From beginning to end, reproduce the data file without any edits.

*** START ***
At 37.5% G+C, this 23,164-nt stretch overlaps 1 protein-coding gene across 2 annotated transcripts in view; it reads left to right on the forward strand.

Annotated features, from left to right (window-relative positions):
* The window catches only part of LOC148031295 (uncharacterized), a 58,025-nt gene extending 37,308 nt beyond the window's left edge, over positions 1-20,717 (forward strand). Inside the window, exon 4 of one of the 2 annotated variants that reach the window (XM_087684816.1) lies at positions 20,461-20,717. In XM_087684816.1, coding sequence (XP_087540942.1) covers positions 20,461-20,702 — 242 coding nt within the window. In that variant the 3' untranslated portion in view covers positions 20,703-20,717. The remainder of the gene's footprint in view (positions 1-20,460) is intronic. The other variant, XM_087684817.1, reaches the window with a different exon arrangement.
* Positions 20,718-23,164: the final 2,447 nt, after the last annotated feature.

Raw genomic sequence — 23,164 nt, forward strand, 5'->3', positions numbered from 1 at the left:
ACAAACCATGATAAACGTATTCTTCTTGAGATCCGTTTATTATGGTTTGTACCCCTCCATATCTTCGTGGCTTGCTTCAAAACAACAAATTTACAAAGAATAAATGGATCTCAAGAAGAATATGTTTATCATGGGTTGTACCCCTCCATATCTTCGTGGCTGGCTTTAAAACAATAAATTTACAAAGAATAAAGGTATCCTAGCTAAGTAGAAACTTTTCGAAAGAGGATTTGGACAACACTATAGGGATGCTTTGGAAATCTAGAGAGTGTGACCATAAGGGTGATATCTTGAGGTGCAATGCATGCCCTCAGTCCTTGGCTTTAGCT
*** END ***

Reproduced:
At 37.5% G+C, this 23,164-nt stretch overlaps 1 protein-coding gene across 2 annotated transcripts in view; it reads left to right on the forward strand.

Annotated features, from left to right (window-relative positions):
* The window catches only part of LOC148031295 (uncharacterized), a 58,025-nt gene extending 37,308 nt beyond the window's left edge, over positions 1-20,717 (forward strand). Inside the window, exon 4 of one of the 2 annotated variants that reach the window (XM_087684816.1) lies at positions 20,461-20,717. In XM_087684816.1, coding sequence (XP_087540942.1) covers positions 20,461-20,702 — 242 coding nt within the window. In that variant the 3' untranslated portion in view covers positions 20,703-20,717. The remainder of the gene's footprint in view (positions 1-20,460) is intronic. The other variant, XM_087684817.1, reaches the window with a different exon arrangement.
* Positions 20,718-23,164: the final 2,447 nt, after the last annotated feature.

Raw genomic sequence — 23,164 nt, forward strand, 5'->3', positions numbered from 1 at the left:
ACAAACCATGATAAACGTATTCTTCTTGAGATCCGTTTATTATGGTTTGTACCCCTCCATATCTTCGTGGCTTGCTTCAAAACAACAAATTTACAAAGAATAAATGGATCTCAAGAAGAATATGTTTATCATGGGTTGTACCCCTCCATATCTTCGTGGCTGGCTTTAAAACAATAAATTTACAAAGAATAAAGGTATCCTAGCTAAGTAGAAACTTTTCGAAAGAGGATTTGGACAACACTATAGGGATGCTTTGGAAATCTAGAGAGTGTGACCATAAGGGTGATATCTTGAGGTGCAATGCATGCCCTCAGTCCTTGGCTTTAGCT